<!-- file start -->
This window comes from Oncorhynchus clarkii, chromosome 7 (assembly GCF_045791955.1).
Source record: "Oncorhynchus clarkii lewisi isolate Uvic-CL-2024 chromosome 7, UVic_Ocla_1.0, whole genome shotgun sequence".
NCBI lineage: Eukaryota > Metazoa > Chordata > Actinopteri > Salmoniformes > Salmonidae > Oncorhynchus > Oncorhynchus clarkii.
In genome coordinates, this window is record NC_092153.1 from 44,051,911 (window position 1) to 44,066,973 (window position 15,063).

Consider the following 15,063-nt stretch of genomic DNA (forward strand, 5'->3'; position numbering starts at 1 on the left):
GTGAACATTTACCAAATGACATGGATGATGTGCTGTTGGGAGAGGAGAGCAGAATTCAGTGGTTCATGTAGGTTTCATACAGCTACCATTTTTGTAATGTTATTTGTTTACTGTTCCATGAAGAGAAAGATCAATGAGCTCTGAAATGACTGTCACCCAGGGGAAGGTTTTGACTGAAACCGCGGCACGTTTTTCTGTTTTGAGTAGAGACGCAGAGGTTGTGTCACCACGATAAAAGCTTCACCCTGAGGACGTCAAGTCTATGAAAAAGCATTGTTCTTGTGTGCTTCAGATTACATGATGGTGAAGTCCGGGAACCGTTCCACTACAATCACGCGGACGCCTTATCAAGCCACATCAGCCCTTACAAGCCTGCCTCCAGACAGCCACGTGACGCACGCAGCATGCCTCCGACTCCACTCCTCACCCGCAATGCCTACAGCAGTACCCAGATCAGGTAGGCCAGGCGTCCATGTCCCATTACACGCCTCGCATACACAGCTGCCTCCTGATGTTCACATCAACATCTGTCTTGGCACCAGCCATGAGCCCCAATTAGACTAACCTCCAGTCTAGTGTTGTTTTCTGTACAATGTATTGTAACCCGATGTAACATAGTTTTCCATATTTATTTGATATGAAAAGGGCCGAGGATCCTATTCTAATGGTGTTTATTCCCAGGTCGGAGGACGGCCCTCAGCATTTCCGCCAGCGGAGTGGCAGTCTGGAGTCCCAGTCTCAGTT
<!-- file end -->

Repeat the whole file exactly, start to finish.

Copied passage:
This window comes from Oncorhynchus clarkii, chromosome 7 (assembly GCF_045791955.1).
Source record: "Oncorhynchus clarkii lewisi isolate Uvic-CL-2024 chromosome 7, UVic_Ocla_1.0, whole genome shotgun sequence".
NCBI lineage: Eukaryota > Metazoa > Chordata > Actinopteri > Salmoniformes > Salmonidae > Oncorhynchus > Oncorhynchus clarkii.
In genome coordinates, this window is record NC_092153.1 from 44,051,911 (window position 1) to 44,066,973 (window position 15,063).

Consider the following 15,063-nt stretch of genomic DNA (forward strand, 5'->3'; position numbering starts at 1 on the left):
GTGAACATTTACCAAATGACATGGATGATGTGCTGTTGGGAGAGGAGAGCAGAATTCAGTGGTTCATGTAGGTTTCATACAGCTACCATTTTTGTAATGTTATTTGTTTACTGTTCCATGAAGAGAAAGATCAATGAGCTCTGAAATGACTGTCACCCAGGGGAAGGTTTTGACTGAAACCGCGGCACGTTTTTCTGTTTTGAGTAGAGACGCAGAGGTTGTGTCACCACGATAAAAGCTTCACCCTGAGGACGTCAAGTCTATGAAAAAGCATTGTTCTTGTGTGCTTCAGATTACATGATGGTGAAGTCCGGGAACCGTTCCACTACAATCACGCGGACGCCTTATCAAGCCACATCAGCCCTTACAAGCCTGCCTCCAGACAGCCACGTGACGCACGCAGCATGCCTCCGACTCCACTCCTCACCCGCAATGCCTACAGCAGTACCCAGATCAGGTAGGCCAGGCGTCCATGTCCCATTACACGCCTCGCATACACAGCTGCCTCCTGATGTTCACATCAACATCTGTCTTGGCACCAGCCATGAGCCCCAATTAGACTAACCTCCAGTCTAGTGTTGTTTTCTGTACAATGTATTGTAACCCGATGTAACATAGTTTTCCATATTTATTTGATATGAAAAGGGCCGAGGATCCTATTCTAATGGTGTTTATTCCCAGGTCGGAGGACGGCCCTCAGCATTTCCGCCAGCGGAGTGGCAGTCTGGAGTCCCAGTCTCAGTT